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How Does a Cochlear Implant Work?

By: Kathryn Senior PhD - Updated: 12 Nov 2010 | comments*Discuss
Cochlear Implant Hearing Aid Partially

A cochlear implant works in a completely different way to a hearing aid. Instead of amplifying the sounds to make it easier for a partially deaf person to hear, a cochlear implant transmits information from sound waves directly to different parts of the auditory nerve, bypassing the normal route through the ear. The ‘sounds’ that are picked up by the brain and decoded are not the same as sounds perceived through normal hearing but they provide enough information to allow someone who is completely and profoundly deaf to hear and understand speech and to recognise other sounds.

What Does a Cochlear Implant Look Like?

There are many different types of cochlear implant but they all have similar components. Each has a microphone that is attached to the outside of the skull, usually very close to the pinna of the ear. This is quite small and is usually tucked away between the ear flap and the side of the head, so that it is hardly noticeable. This links to a speech and sound processor that turns the sound waves and vibrations picked up into electrical signals. These are sent to an adjacent transmitter that is implanted under the skin of the ear. This is linked directly to the bone inside the ear via a long thin connector, slightly thicker than a needle. Another tiny part of the cochlear implant, the electrode ray, is implanted directly inside the cochlear, and makes links to the auditory nerve.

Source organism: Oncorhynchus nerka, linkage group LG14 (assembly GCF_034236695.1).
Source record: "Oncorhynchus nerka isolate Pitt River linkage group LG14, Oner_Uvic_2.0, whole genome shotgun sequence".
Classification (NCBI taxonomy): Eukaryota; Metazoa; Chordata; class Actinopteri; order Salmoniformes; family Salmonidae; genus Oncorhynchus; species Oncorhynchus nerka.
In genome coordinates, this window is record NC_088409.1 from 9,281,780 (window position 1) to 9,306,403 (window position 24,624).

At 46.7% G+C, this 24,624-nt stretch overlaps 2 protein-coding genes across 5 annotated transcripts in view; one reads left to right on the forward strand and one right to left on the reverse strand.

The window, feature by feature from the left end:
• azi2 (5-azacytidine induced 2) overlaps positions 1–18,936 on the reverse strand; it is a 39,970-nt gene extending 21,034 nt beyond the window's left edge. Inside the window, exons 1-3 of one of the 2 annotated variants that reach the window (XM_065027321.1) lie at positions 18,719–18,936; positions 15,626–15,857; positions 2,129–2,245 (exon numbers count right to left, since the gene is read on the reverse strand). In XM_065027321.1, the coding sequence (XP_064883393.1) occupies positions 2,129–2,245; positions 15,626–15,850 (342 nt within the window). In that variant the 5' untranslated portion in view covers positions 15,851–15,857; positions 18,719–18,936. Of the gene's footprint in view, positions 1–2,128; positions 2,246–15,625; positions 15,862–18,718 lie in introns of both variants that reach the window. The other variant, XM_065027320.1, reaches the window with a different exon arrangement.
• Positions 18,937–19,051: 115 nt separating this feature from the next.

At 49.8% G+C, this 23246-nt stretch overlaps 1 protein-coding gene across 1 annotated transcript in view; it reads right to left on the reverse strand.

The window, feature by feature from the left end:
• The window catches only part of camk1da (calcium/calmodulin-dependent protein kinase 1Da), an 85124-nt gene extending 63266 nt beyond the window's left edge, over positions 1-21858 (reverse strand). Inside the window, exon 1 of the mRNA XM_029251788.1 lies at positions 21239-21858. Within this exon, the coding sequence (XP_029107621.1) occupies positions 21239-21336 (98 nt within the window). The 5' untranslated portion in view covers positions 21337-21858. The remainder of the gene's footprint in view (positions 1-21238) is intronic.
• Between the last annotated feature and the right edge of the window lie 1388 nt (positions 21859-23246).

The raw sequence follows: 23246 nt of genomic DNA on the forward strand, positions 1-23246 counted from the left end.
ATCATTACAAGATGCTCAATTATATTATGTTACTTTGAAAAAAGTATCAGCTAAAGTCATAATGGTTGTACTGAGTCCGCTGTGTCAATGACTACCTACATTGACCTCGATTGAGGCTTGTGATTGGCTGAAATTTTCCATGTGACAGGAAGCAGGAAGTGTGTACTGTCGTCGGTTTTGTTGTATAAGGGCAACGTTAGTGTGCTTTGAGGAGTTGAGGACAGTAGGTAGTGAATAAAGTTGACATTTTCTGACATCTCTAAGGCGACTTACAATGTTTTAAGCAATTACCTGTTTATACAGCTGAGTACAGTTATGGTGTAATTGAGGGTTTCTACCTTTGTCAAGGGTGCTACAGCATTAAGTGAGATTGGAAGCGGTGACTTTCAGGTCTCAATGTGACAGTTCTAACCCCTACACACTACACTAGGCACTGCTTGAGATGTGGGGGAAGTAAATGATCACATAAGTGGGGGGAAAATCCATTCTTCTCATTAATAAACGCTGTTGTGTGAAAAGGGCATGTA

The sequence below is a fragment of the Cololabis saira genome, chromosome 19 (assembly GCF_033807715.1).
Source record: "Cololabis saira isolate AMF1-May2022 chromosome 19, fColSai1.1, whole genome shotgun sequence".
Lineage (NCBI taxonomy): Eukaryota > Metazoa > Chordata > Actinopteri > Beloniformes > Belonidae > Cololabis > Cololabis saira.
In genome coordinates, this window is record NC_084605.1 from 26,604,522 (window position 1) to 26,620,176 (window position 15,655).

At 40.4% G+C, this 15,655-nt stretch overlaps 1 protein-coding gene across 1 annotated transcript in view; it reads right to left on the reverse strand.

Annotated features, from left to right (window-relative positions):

How Does the Cochlear Implant Work?

Sound waves picked up by the microphone are converted to electrical signals and sent to the receiver, which passes them on to the transmitter. This then transmits vibrations through the connecting device into skull bones. These are picked up by the electrode array inside the cochlear and turned once again into electrical impulses. These stimulate different parts of the auditory nerve and are sent to the brain to be decoded. The result is that the person with the implant can ‘hear’, or at least detect sounds from the outside world, even though they are profoundly deaf.

Getting Used to a Cochlear Implant

This can take time. For someone who has been able to hear normally in the past, re-learning to interpret sounds again is difficult but intensive training usually works quite quickly. Most people who have become deaf as adults are able to learn to recognised speech without clues from lip movements and are able to hold conversations again, even ones over the phone.

For children who are born profoundly deaf, much more training and therapy is needed. With a lot of help, a child of three can learn to recognised sounds and can then catch up on speech development and on social skills by the time they enter school. In the USA, the first cochlear implant for a child as young as 12 months was approved recently; early implantation should help children develop their sense of hearing with the implant more quickly.

Although cochlear implants have only been available for a few years, a total of 190 000 people had been given one by the end of 2009.

The Future of Cochlear Implants

The technology that has helped to develop cochlear implants is advancing rapidly and new generations of cochlear implants that can help people pick up sounds of different frequencies are being developed. It may become possible to have different types of cochlear implanted in the two different years, so that the overall experience of sound from the outside world can be improved to shorten learning time.

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